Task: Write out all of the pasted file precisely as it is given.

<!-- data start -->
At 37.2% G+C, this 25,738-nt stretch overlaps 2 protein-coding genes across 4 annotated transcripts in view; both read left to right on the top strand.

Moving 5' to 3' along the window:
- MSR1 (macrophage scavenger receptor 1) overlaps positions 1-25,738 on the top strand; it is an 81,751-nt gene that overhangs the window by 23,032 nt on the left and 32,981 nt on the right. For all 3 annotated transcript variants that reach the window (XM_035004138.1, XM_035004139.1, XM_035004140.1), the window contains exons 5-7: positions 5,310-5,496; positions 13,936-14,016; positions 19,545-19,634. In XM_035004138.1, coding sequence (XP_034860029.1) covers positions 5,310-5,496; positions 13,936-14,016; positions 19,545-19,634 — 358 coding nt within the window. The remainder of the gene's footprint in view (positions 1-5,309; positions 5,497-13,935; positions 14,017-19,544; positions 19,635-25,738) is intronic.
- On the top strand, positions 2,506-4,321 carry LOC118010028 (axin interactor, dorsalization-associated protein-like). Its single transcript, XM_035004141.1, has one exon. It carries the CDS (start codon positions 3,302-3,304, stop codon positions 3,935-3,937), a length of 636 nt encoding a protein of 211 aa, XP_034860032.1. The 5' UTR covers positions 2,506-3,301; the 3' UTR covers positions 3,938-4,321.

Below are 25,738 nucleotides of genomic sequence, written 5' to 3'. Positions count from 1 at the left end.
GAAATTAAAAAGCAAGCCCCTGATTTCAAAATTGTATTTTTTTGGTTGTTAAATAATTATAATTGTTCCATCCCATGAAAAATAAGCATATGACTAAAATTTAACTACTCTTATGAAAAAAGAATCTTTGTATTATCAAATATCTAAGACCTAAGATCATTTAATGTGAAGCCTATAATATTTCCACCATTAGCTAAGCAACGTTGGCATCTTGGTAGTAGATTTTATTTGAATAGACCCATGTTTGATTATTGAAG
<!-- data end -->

At 37.2% G+C, this 25,738-nt stretch overlaps 2 protein-coding genes across 4 annotated transcripts in view; both read left to right on the top strand.

Moving 5' to 3' along the window:
- MSR1 (macrophage scavenger receptor 1) overlaps positions 1-25,738 on the top strand; it is an 81,751-nt gene that overhangs the window by 23,032 nt on the left and 32,981 nt on the right. For all 3 annotated transcript variants that reach the window (XM_035004138.1, XM_035004139.1, XM_035004140.1), the window contains exons 5-7: positions 5,310-5,496; positions 13,936-14,016; positions 19,545-19,634. In XM_035004138.1, coding sequence (XP_034860029.1) covers positions 5,310-5,496; positions 13,936-14,016; positions 19,545-19,634 — 358 coding nt within the window. The remainder of the gene's footprint in view (positions 1-5,309; positions 5,497-13,935; positions 14,017-19,544; positions 19,635-25,738) is intronic.
- On the top strand, positions 2,506-4,321 carry LOC118010028 (axin interactor, dorsalization-associated protein-like). Its single transcript, XM_035004141.1, has one exon. It carries the CDS (start codon positions 3,302-3,304, stop codon positions 3,935-3,937), a length of 636 nt encoding a protein of 211 aa, XP_034860032.1. The 5' UTR covers positions 2,506-3,301; the 3' UTR covers positions 3,938-4,321.

Below are 25,738 nucleotides of genomic sequence, written 5' to 3'. Positions count from 1 at the left end.
GAAATTAAAAAGCAAGCCCCTGATTTCAAAATTGTATTTTTTTGGTTGTTAAATAATTATAATTGTTCCATCCCATGAAAAATAAGCATATGACTAAAATTTAACTACTCTTATGAAAAAAGAATCTTTGTATTATCAAATATCTAAGACCTAAGATCATTTAATGTGAAGCCTATAATATTTCCACCATTAGCTAAGCAACGTTGGCATCTTGGTAGTAGATTTTATTTGAATAGACCCATGTTTGATTATTGAAG